CRA provides an extended survey of tax issues for artists

CRA has expanded or altered various positions in IT–257R, Canada Council Grants, IT-504R2, Visual Artists and Writers, and IT‑525R, Performing Artists, in its new Folio on Artists and Writers.

CRA states that in distinguishing between an employment contract and a contract for services in the common law provinces, it applies the following two-step approach:

Step 1 - Look at the intention of the parties when they entered into the working arrangement.

Step 2 - Determine whether the intent of the parties is reflected in the facts by looking at the following elements:

• the level of control the payer has over the worker's activities

• whether the worker or payer provides the tools and equipment

• whether the worker can subcontract the work or hire assistants

• the degree of financial risk the worker takes

• the degree of responsibility for investment and management the worker holds

• the worker's opportunity for profit

• any other relevant factors, such as written contracts.

Then determine whether the actual working conditions are more consistent with a contract of service or with a contract for services.

This approach (and a somewhat similar three-step approach applied in Quebec) appears to give somewhat less weight to the parties’ subjective intention than suggested in Insurance Institute.

In light of Stewart and Walls, the reliance in IT-504R2 on the reasonable expectation of profit test in identifying whether there is a business or a merely personal endeavour has been dropped. However (presumably in part because artistic activities also typically satisfy a personal interest), CRA insists on the application of a list of objective tests in verifying that there is a business. It concludes this discussion by stating:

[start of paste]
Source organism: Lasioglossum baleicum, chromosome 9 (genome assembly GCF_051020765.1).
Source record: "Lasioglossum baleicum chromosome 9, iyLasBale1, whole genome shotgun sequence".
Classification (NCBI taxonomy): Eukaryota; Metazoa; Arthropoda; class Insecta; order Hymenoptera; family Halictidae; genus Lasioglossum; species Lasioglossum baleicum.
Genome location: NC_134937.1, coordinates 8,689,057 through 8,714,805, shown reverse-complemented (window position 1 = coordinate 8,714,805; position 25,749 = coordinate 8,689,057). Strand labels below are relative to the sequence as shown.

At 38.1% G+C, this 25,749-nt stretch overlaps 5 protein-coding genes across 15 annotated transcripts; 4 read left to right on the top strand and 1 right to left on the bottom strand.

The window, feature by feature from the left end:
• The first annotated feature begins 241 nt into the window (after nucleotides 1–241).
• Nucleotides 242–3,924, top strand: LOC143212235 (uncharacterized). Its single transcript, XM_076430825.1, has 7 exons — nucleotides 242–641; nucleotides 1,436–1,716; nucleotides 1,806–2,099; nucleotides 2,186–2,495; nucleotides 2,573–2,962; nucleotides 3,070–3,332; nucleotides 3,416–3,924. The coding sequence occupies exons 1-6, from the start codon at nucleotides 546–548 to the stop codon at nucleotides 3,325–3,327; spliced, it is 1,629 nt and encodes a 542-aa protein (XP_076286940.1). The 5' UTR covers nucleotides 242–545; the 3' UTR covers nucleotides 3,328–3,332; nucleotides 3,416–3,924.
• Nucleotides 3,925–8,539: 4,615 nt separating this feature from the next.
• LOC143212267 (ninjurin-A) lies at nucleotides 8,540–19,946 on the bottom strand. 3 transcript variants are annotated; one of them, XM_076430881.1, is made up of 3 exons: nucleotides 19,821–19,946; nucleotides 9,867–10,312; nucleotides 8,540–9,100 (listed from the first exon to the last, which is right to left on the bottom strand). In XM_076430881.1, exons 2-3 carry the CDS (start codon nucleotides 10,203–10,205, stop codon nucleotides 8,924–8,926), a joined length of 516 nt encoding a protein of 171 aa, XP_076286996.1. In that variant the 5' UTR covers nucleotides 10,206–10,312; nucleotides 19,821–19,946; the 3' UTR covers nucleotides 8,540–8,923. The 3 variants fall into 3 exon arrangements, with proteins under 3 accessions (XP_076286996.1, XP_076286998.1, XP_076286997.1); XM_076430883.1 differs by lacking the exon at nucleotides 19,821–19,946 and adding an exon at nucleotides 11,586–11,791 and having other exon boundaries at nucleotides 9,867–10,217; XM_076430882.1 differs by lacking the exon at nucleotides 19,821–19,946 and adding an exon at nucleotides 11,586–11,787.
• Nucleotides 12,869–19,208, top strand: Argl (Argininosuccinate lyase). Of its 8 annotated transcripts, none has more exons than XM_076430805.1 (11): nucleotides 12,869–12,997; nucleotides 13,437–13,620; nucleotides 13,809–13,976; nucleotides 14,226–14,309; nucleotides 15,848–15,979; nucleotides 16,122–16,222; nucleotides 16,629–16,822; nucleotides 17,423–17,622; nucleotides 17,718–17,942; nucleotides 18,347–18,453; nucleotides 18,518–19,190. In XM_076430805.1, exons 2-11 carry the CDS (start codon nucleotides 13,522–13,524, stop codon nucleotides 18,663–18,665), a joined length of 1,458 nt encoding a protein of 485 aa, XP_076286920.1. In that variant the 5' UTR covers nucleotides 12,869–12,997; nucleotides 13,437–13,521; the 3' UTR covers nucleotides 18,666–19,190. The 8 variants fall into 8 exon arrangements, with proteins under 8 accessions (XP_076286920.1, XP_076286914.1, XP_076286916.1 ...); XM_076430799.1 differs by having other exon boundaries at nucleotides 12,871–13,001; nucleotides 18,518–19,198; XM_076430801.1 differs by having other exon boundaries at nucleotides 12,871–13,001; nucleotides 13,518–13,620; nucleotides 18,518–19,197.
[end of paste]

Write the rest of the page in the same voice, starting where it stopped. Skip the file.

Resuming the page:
In the case of an artist or writer, it is possible they may not realize a profit during their lifetime. In order for the taxpayer to be considered to have undertaken the activity in pursuit of profit, i.e. to be considered to be carrying on business, the artistic or literary endeavours must be carried on in a sufficiently commercial or business-like manner.

CRA provides an intricate example showing that an employed musician may be better off deducting his expenses of travelling to performances under s. 8(1)(h) rather than (q).

A gift of art by a visual artist will be considered to be on income account if the artist created the work with the intention of selling it, but instead donated it - whereas gifts of items such as original manuscripts, letters, memoranda, or similar papers would generally be considered to be of capital property.

The proceeds of disposition deemed to result from the gift can be reduced by a designation under s. 118.1(7.1) – or, where there is a gift of certified cultural property, are automatically reduced (assuming no “advantage”) while at the same time generating full charitable credits – all as discussed in detail.

Neal Armstrong. Summaries of Folio S4-F14-C1 Artists and Writers 9 October 2020 under General Concepts – Substance, s. 5(1), s. 3(a) – business source, s. 9 – nature of income, s. 10(6), s. 18(1)(a) – income-producing purpose, s. 8(1)(p), s. 56(3)(b), Reg. 200(2), s. 9 – capital gain v. profit – commodities, s. 118.1(1) – total cultural gifts and s. 118.1(7.1).